The outer end of the tubular track 16 consists of a straight outer track portion 19 parallel to the axis of the safety position shield 11, and where it joins the 180 bend portion it enters the head a through a casting outlet 20. Adjacent the inner end of the central opening in the collimater face shield 13, the tubular track has, on the outer side of its 180 bend portion 17, a radiation opening 21. Radiations emitted through this opening are controlled by the use of a collimator plug having a suitable inner contour. One of such plugs, numbered 22 and having a truncated conical aperture, is shown fitted within the cylindrical collimator face shield 13. Such plugs all employ a similar radially enlarged outer retention portion 23, into which the plastic spacer f is engaged. Both are held within the shield-holding ring e under the overhanging projecting ends 24 of twistable knobs 25, or by other suitable retention means.
A tubular insert 26, of slightly greater diameter than the inner diameter of the safety shield 11, connects its bore to the face g.
The safety position for the radioactive source is at the center of the cylindrical shield 11. A tungsten alloy inner shielding plug 27 is removably positioned and retained therein under a larger diameter lead plug 28 which removably fills the extension tube 26.
One of the principal problems met by the present invention is to move the radioactive source from the safety po sition to the radiation position in precise registration with the radiation opening 21 in the track 16 and the central aperture of the collimator plug 22; nevertheless, to provide adequate shielding between the safety position and the radiation position when the source is removed from the radiation position, and also to provide shielding between such source and the casting outlet 20.
I utilize an articulated source-carrier generally designated 29, which bears the radioactive source at its inner end, rides easily within the track 16, and is manipulated from its outer end by means outside of the housing b and with complete safety to the operator. This articulated source-carrier is essentially a train of source-positioning links, hereinafter more fully described, the inner links of which serve as additional shielding material for the source;
This train includes a radiation source link 30, located at the inner end of the carrier train and shown in FIG- -URE 2 in the safety position and in FIGURE 3 in the radiation position. A radio-active source 31, such as cobalt 60, is loaded within a lateral, threaded bore 32 in the source link 30. The link 30 is substantially cylindrical in shape, its outer diameter being sufficiently less than the inner diameter of the tubular track 16 to slide readily within the 180 bend portion 17. Angular registration within the plane shown in cross-section, FIGURES 2 and 3, is obtained by connecting the successive links to each other in a manner as will avoid twisting. As between the source link 30 and the outwardly adjacent link to which it is coupled (hereinafter referred to as the coupling link 33) this result is obtained by means of a removable coupling pin 34, arranged perpendicular to the plane of 3 the 180 bend in the track 16, through a tongue portion 35 of the source link 30 and a mating groove portion 36 at the adjacent end of the coupling link 33. These tongue-and-groove portions serve to continue the shielding material with minimum interruption.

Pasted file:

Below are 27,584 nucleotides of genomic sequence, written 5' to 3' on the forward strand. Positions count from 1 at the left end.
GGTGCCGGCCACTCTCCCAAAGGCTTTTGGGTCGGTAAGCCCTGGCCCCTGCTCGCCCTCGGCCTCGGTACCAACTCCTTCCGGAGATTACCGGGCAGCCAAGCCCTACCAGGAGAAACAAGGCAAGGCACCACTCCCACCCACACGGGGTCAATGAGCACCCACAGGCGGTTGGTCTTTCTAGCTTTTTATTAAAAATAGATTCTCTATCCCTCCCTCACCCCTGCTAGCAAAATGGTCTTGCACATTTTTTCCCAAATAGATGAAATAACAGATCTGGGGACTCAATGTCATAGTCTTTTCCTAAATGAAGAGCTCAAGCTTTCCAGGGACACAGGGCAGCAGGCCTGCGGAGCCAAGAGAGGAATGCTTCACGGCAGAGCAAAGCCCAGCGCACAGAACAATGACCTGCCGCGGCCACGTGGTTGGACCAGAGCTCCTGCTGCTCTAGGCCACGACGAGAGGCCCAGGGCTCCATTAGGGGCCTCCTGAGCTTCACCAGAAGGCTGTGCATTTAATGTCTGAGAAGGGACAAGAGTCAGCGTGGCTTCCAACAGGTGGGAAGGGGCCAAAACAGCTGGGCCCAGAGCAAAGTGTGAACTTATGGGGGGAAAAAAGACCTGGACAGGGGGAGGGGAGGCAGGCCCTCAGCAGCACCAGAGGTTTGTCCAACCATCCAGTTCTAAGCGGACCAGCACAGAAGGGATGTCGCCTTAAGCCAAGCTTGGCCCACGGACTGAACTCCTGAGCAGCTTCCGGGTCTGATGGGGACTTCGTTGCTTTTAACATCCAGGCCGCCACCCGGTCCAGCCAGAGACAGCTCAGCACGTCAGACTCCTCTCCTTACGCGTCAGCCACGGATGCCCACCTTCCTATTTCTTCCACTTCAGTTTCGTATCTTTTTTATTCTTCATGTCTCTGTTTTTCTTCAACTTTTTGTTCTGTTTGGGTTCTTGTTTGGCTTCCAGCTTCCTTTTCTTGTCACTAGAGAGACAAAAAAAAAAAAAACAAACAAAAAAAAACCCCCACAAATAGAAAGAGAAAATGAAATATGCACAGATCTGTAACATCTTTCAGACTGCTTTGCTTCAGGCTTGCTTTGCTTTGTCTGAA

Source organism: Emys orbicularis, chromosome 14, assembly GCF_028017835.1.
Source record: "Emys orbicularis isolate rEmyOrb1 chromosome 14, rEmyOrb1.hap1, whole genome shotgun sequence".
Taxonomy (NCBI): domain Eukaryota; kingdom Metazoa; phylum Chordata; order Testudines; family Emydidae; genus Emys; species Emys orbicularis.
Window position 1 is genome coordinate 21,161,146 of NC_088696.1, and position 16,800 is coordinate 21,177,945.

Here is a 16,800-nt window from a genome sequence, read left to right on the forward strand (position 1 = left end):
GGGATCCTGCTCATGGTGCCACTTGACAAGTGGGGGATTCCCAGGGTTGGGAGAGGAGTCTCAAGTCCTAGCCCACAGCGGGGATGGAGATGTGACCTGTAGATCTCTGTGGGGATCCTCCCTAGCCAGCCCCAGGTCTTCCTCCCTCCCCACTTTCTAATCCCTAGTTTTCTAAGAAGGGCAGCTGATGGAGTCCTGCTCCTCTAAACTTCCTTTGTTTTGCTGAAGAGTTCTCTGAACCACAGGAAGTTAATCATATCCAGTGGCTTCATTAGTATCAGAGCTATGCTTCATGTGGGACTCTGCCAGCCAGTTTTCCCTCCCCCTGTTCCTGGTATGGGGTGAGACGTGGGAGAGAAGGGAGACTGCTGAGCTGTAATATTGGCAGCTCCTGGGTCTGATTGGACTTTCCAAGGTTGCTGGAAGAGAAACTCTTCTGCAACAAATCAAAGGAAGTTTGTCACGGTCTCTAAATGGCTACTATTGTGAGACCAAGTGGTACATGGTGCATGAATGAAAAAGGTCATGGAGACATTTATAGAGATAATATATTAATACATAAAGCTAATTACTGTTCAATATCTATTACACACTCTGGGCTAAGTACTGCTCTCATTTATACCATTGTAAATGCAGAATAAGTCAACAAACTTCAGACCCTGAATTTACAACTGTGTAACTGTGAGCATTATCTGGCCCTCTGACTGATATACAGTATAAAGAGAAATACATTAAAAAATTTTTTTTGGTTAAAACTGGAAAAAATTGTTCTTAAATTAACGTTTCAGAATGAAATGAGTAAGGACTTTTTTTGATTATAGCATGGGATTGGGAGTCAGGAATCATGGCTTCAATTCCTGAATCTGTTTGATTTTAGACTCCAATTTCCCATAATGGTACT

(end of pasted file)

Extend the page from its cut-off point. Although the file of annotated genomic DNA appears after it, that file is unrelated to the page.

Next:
Articulation of the links, despite their tongue-andgroove end portions, is achieved as follows: Within the plane shown in FIGURES 2 and 3 the link portions on the inward side of the curved track 16 are considered the inner portions. Outward of the centerline of the links, the tongue-and-groove portions described are formed perpendicularly to the axes of the links; but inwardly of their centerlines one or the other of them (here the tongue portion 35 of the source link 30) is cut away at a relief angle sufficient to permit relative slant of adjacent links, so the articulated carrier may pass around the 180 bend. Inasmuch as this bend is formed to a circular arc, the relief angle to be provided may be readily computed by dividing 180 by the number of links necessary to fill the path within the bend. For instance, if ten links are necessary to fill this path, the minimum relief angle to be cut away at each juncture of adjacent links would be 18. In practice a slightly greater angle should be provided.
Firmly secured by an end pin 37 within a blind centerline bore 38 within the coupling link 33, is the inner end of a control cable 39, upon which all the remaining articulated links are stiung as hereinafter described. The centerline bore 33 in the coupling link is at its end opposite the attachment to the source link; this end includes a tongue portion 40, shown in section in the drawings, for mating with a groove portion of the next adjacent link, hereinafter to be described, but they are not pinned together.